Viceroy Antonio de Mendoza: Biography & Facts

Instructor: Christopher Muscato

Chris has a master's degree in history and teaches at the University of Northern Colorado.

Antonio de Mendoza was given a really difficult job; one which he must have known could have resulted in his death. In this lesson, we'll see how he handled it and what role he played in Mexican history.

Antonio de Mendoza

Obedezco pero no cumplo.

''I obey, but I do not comply.''

What does that mean? This quote came from Antonio de Mendoza, the first viceroy of colonial New Spain (Mexico). Mendoza had the extremely unenviable task of bringing the colony (which had been basically autonomous for years) under royal control. In the process, he proved to be perhaps one of the most skilled diplomats in the history of the Americas. Mendoza spent his career walking a razor's edge, balancing the often-contradictory interests of the Crown, the conquistadors, and the colonists of New Spain.

Antonio de Mendoza
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Early Life and Appointment

Antonio de Mendoza y Pacheco was born into the Spanish nobility in 1495. He was raised as a courtly gentleman and warrior, and his family had the trust of the Spanish emperor, Charles V. This trust would later become important.

Spain at the time was transitioning. Hernán Cortés and the conquistadors grew up in a Spain still very much dedicated to its medieval culture, where the lords ruled as kings in their own rights, exercising nearly complete autonomy over their own lands but offering their armies and loyalty to the monarch. The conquistadors built New Spain as a colony of the Spanish Empire but expected to rule as kings of a nearly autonomous Mexico City, and basically did so for nearly a decade.

Charles V was not raised in Spain, (at least not exclusively). He came from Northern Europe, which was transitioning out of the medieval era and into what we call the Early Modern era, when the old ways of feudal power were abandoned. As emperor, Charles decided it was finally time to bring Spain out of the medieval age. He needed to assert his own authority and he needed someone he could trust to do that. That person was Antonio de Mendoza. Mendoza was appointed the first viceroy of New Spain, making him the direct representative of the Crown.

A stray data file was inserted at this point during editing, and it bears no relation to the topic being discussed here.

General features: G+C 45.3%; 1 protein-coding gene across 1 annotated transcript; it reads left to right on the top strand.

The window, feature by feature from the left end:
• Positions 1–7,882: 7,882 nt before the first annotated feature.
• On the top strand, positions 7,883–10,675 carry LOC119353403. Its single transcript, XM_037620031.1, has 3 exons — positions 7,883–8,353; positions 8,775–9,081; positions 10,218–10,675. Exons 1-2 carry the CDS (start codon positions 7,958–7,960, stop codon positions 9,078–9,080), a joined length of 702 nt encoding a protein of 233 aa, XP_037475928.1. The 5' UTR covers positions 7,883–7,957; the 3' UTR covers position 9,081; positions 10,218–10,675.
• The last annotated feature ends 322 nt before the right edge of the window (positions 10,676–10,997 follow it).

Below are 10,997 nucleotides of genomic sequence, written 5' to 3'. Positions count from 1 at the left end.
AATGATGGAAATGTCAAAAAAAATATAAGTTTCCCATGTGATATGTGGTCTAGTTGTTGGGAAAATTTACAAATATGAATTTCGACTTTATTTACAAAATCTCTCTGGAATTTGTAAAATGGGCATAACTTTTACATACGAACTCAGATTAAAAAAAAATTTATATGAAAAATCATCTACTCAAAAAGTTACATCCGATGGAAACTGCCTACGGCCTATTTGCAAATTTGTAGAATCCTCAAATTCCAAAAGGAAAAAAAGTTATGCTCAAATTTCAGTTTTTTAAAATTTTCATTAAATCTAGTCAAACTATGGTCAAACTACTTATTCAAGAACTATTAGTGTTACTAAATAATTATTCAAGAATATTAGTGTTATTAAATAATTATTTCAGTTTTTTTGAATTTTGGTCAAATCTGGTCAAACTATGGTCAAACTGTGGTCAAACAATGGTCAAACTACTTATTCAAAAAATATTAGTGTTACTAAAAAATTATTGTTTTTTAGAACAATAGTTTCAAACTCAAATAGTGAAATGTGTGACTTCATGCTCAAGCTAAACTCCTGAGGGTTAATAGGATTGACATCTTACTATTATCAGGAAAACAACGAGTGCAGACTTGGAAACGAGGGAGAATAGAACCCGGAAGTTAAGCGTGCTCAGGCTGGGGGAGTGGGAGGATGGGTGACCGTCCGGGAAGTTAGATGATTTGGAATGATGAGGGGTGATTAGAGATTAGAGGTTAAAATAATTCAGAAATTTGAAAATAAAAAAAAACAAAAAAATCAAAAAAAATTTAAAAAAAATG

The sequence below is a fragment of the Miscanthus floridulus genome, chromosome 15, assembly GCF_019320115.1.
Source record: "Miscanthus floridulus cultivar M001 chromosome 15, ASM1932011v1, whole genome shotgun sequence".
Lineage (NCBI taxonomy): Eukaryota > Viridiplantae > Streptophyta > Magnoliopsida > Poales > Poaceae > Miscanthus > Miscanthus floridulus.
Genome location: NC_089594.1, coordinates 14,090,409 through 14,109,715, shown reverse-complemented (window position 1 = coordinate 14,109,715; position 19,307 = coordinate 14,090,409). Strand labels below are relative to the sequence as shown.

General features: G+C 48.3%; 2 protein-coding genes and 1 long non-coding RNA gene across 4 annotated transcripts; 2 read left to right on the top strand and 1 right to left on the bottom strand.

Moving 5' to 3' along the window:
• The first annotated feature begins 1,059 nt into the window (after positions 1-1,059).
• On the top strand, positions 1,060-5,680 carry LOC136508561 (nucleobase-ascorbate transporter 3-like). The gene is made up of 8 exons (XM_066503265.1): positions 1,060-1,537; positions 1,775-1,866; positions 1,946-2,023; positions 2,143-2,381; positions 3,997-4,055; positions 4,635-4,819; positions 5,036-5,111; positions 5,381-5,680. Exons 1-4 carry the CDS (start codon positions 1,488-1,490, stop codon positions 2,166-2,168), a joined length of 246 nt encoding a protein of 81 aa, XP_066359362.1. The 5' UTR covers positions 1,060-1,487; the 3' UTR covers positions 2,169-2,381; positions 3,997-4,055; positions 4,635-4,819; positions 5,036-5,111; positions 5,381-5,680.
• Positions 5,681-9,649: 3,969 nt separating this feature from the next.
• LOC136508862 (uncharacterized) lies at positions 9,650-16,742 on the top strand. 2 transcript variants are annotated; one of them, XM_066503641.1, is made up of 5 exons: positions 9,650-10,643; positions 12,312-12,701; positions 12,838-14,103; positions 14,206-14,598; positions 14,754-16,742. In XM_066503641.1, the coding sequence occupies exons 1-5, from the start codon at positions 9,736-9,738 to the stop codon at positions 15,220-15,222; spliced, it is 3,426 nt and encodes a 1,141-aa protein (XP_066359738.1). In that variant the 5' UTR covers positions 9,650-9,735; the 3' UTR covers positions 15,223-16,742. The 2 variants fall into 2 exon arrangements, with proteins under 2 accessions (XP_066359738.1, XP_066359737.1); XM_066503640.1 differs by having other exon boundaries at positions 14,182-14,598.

Mendoza in New Spain

In 1528, Charles created a legislative council to counter the conquistadors' power, and appointed Cortés' main rival as its leader. So, when Mendoza, a direct symbol of royal authority, arrived in 1535, the situation was already tense.

Mendoza quickly established good will by sponsoring building projects across the colony. He opened the first official mint in New Spain, giving the colony control over its own currency. He also laid the foundations for Mexico's first two universities; one of which trained men in the clergy (thus making Mendoza popular with the leaders of the Catholic Church in New Spain), and one educated the noble sons of Aztec politicians (thus making him popular with the surviving Aztec aristocracy).

The Codex Mendoza, a book of pre-Spanish Mexican history and customs, was also likely commissioned by Mendoza
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Mendoza also brought the first printing press to New Spain around 1539. This was a big deal. This invention was less than a century old, and there were still major cities in Europe that didn't have one. By bringing one to New Spain, Mendoza encouraged the people to celebrate their cities as some of the most sophisticated in the world. This was a modern invention of a less medieval Europe, and subtly encouraged the colonists of New Spain to think of themselves in modern terms. It worked well. By the time the conquistadors organized against Mendoza, he had become so popular with the people that even Cortés' efforts failed.

At the same time, Mendoza demonstrated the power of a more imperial New Spain. He funded a number of expeditions, sending soldiers to conquer lands as distant as California. Not only did this appease many conquistadors by giving them new commissions, it also got some of them out of Mexico City while Mendoza reformed the political structure.

Of course, part of Mendoza's display of strength was violently suppressing rebellions. Amerindians rebelled against the Spanish Empire in 1542 and 1548. Both times, Mendoza led armies to crush the revolts. Those involved were tortured and publicly executed.

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